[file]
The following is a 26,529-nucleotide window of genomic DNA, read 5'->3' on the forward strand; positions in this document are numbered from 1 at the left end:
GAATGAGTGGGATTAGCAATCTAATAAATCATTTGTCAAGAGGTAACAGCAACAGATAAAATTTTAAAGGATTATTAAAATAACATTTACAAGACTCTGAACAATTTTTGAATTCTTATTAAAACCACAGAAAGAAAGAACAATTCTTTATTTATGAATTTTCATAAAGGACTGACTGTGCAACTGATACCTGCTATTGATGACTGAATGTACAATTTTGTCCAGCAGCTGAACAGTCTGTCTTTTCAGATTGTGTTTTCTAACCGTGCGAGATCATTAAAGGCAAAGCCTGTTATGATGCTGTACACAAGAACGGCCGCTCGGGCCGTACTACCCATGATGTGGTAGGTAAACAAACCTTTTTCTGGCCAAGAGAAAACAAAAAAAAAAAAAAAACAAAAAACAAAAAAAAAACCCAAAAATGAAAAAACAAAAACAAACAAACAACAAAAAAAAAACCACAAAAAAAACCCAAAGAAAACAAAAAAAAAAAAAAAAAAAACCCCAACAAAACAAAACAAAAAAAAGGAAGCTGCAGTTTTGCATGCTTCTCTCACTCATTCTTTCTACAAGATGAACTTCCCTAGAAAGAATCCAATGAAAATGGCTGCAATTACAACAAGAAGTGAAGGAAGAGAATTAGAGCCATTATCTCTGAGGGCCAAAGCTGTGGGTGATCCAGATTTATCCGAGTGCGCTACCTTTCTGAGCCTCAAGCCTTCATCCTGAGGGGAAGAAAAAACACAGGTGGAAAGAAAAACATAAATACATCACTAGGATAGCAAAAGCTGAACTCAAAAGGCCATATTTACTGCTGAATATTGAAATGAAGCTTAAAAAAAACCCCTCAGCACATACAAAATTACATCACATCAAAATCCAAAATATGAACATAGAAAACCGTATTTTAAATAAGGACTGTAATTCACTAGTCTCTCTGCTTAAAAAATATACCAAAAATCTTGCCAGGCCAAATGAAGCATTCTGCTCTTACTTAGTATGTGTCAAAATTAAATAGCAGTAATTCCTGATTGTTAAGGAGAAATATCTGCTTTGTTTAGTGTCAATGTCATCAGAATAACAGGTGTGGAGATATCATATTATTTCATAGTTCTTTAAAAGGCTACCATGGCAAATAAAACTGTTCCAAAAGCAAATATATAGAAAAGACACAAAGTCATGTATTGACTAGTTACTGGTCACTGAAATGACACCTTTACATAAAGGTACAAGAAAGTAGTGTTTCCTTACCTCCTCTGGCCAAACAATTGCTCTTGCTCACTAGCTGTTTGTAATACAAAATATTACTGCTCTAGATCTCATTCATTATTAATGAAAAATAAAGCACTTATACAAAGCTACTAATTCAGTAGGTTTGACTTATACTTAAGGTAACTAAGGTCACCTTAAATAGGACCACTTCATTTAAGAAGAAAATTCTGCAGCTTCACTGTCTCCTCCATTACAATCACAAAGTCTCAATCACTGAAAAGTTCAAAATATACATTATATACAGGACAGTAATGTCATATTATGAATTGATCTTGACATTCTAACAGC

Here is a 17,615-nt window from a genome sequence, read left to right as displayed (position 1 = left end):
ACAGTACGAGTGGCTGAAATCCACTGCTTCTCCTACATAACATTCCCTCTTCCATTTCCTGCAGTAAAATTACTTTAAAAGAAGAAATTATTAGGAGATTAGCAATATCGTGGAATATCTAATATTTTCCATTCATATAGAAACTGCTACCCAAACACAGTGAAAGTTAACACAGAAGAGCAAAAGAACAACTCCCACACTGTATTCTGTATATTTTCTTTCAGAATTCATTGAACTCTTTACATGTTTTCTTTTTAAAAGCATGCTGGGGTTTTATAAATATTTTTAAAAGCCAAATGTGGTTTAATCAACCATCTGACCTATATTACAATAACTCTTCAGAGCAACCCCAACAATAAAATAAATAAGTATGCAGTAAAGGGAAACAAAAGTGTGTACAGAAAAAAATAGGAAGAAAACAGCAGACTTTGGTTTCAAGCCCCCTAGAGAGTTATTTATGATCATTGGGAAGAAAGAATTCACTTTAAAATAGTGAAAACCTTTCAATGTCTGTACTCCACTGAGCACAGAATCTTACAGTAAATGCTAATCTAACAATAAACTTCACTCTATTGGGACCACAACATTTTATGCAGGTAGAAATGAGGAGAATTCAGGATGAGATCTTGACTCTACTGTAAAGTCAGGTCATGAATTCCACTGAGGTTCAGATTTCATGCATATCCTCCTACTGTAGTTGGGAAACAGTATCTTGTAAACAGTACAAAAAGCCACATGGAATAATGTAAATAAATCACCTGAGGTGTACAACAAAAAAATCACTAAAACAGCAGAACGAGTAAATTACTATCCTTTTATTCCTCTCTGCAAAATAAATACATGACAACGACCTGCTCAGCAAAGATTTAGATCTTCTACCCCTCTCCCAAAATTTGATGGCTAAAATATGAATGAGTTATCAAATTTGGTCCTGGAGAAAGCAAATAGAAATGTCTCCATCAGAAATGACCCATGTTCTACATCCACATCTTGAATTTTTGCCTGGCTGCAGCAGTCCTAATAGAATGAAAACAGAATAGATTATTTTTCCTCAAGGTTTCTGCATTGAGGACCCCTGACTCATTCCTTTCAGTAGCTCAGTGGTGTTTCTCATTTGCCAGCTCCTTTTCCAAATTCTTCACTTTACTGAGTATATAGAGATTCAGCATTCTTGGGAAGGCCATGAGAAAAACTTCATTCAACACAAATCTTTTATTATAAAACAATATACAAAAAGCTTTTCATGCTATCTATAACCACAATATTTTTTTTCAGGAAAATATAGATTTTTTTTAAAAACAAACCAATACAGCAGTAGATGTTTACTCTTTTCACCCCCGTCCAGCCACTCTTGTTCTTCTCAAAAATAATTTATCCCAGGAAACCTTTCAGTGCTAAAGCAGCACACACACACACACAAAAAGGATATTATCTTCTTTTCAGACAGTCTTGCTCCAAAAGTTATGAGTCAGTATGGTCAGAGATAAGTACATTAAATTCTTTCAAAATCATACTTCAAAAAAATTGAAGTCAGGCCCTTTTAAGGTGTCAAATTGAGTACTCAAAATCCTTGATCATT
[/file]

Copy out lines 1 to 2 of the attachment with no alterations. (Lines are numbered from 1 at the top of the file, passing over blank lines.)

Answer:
The following is a 26,529-nucleotide window of genomic DNA, read 5'->3' on the forward strand; positions in this document are numbered from 1 at the left end:
GAATGAGTGGGATTAGCAATCTAATAAATCATTTGTCAAGAGGTAACAGCAACAGATAAAATTTTAAAGGATTATTAAAATAACATTTACAAGACTCTGAACAATTTTTGAATTCTTATTAAAACCACAGAAAGAAAGAACAATTCTTTATTTATGAATTTTCATAAAGGACTGACTGTGCAACTGATACCTGCTATTGATGACTGAATGTACAATTTTGTCCAGCAGCTGAACAGTCTGTCTTTTCAGATTGTGTTTTCTAACCGTGCGAGATCATTAAAGGCAAAGCCTGTTATGATGCTGTACACAAGAACGGCCGCTCGGGCCGTACTACCCATGATGTGGTAGGTAAACAAACCTTTTTCTGGCCAAGAGAAAACAAAAAAAAAAAAAAAACAAAAAACAAAAAAAAAACCCAAAAATGAAAAAACAAAAACAAACAAACAACAAAAAAAAAACCACAAAAAAAACCCAAAGAAAACAAAAAAAAAAAAAAAAAAAACCCCAACAAAACAAAACAAAAAAAAGGAAGCTGCAGTTTTGCATGCTTCTCTCACTCATTCTTTCTACAAGATGAACTTCCCTAGAAAGAATCCAATGAAAATGGCTGCAATTACAACAAGAAGTGAAGGAAGAGAATTAGAGCCATTATCTCTGAGGGCCAAAGCTGTGGGTGATCCAGATTTATCCGAGTGCGCTACCTTTCTGAGCCTCAAGCCTTCATCCTGAGGGGAAGAAAAAACACAGGTGGAAAGAAAAACATAAATACATCACTAGGATAGCAAAAGCTGAACTCAAAAGGCCATATTTACTGCTGAATATTGAAATGAAGCTTAAAAAAAACCCCTCAGCACATACAAAATTACATCACATCAAAATCCAAAATATGAACATAGAAAACCGTATTTTAAATAAGGACTGTAATTCACTAGTCTCTCTGCTTAAAAAATATACCAAAAATCTTGCCAGGCCAAATGAAGCATTCTGCTCTTACTTAGTATGTGTCAAAATTAAATAGCAGTAATTCCTGATTGTTAAGGAGAAATATCTGCTTTGTTTAGTGTCAATGTCATCAGAATAACAGGTGTGGAGATATCATATTATTTCATAGTTCTTTAAAAGGCTACCATGGCAAATAAAACTGTTCCAAAAGCAAATATATAGAAAAGACACAAAGTCATGTATTGACTAGTTACTGGTCACTGAAATGACACCTTTACATAAAGGTACAAGAAAGTAGTGTTTCCTTACCTCCTCTGGCCAAACAATTGCTCTTGCTCACTAGCTGTTTGTAATACAAAATATTACTGCTCTAGATCTCATTCATTATTAATGAAAAATAAAGCACTTATACAAAGCTACTAATTCAGTAGGTTTGACTTATACTTAAGGTAACTAAGGTCACCTTAAATAGGACCACTTCATTTAAGAAGAAAATTCTGCAGCTTCACTGTCTCCTCCATTACAATCACAAAGTCTCAATCACTGAAAAGTTCAAAATATACATTATATACAGGACAGTAATGTCATATTATGAATTGATCTTGACATTCTAACAGC